From Team England medallist to marathon history-maker, Eden Rainbow-Cooper is rewriting the record books.

The 22-year-old wheelchair racer stormed to the biggest win of her career with victory at the 2024 Boston Marathon just two years after she clinched silver for Team England at the Birmingham 2022 Commonwealth Games.

In just one hour 35 minutes 11 seconds, Rainbow-Cooper became the first English woman to win the wheelchair race and the first English athlete to win any of Boston's elite races since Geoff Smith in 1985.

The victor led from the start in Boston, leaving a world class field behind and storming to the finish line in a moment even she couldn't comprehend.

"I really can't believe this," she said.

"I was just focusing on my own race. I had absolutely nothing left at the end, but the crowd carried me through.

"I am just so proud to be able to represent my country and give my absolute best."

Having secured a second-place finish at the Tokyo marathon in March to match her effort from Berlin 2023, Rainbow-Cooper has rapidly become one of the leading female athletes in the elite women’s wheelchair series.

At the recent London Marathon, she clinched another sixth-place against some of the best racers in the world, and the typical English weather, in a time of 1:50:39.

"It was a hard race out there, the wind was really strong today," she said.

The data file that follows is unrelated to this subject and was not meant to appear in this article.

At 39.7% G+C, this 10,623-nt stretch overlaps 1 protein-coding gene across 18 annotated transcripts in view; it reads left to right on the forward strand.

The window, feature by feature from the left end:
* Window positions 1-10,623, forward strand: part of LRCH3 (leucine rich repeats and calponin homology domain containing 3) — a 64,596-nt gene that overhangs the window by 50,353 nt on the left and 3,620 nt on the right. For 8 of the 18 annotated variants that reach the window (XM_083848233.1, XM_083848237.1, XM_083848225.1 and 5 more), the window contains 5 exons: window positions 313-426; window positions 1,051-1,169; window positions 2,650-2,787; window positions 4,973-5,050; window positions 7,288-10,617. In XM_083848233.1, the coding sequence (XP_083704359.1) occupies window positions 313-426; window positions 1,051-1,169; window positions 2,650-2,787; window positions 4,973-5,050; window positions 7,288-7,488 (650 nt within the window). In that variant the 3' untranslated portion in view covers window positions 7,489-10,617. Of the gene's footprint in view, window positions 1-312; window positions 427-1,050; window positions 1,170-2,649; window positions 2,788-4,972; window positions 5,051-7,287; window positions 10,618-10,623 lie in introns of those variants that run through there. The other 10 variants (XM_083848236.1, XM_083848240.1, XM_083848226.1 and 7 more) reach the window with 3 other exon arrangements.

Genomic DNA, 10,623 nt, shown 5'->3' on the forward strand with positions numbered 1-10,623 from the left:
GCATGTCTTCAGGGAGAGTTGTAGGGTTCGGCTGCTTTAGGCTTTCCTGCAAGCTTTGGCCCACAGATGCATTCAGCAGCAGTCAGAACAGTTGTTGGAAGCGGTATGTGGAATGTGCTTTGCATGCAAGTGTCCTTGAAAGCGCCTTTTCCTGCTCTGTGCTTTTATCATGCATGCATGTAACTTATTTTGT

"But the people of London always carry you through no matter how hard or how tough it is.

"I live here now so I'm always so blessed to race in the streets I love."

Rainbow-Cooper was joined on the start line by wheelchair racing legend and Glasgow 2014 Commonwealth Champion David Weir who was completing his 25th London Marathon and finished third in a time of one hour 29 minutes and 58 seconds.

A newbie on the scene compared to decorated veteran Weir, Rainbow-Cooper noted how the 44-year-old has always been one of the athletes that inspired her on her journey to success.

And with Commonwealth silverware and a major marathon win already to her name at just 22-years-old, the wheelchair racer is writing a career that's sure to rival the legend himself.

"Dave is such a big name in para sport and especially those us marathon guys," she added.

"For someone who's been there and done it all pretty much for my entire length is so motivating.

"I'm really lucky to come into the sport at a time where there are so many incredible athletes paving the way for us youngsters."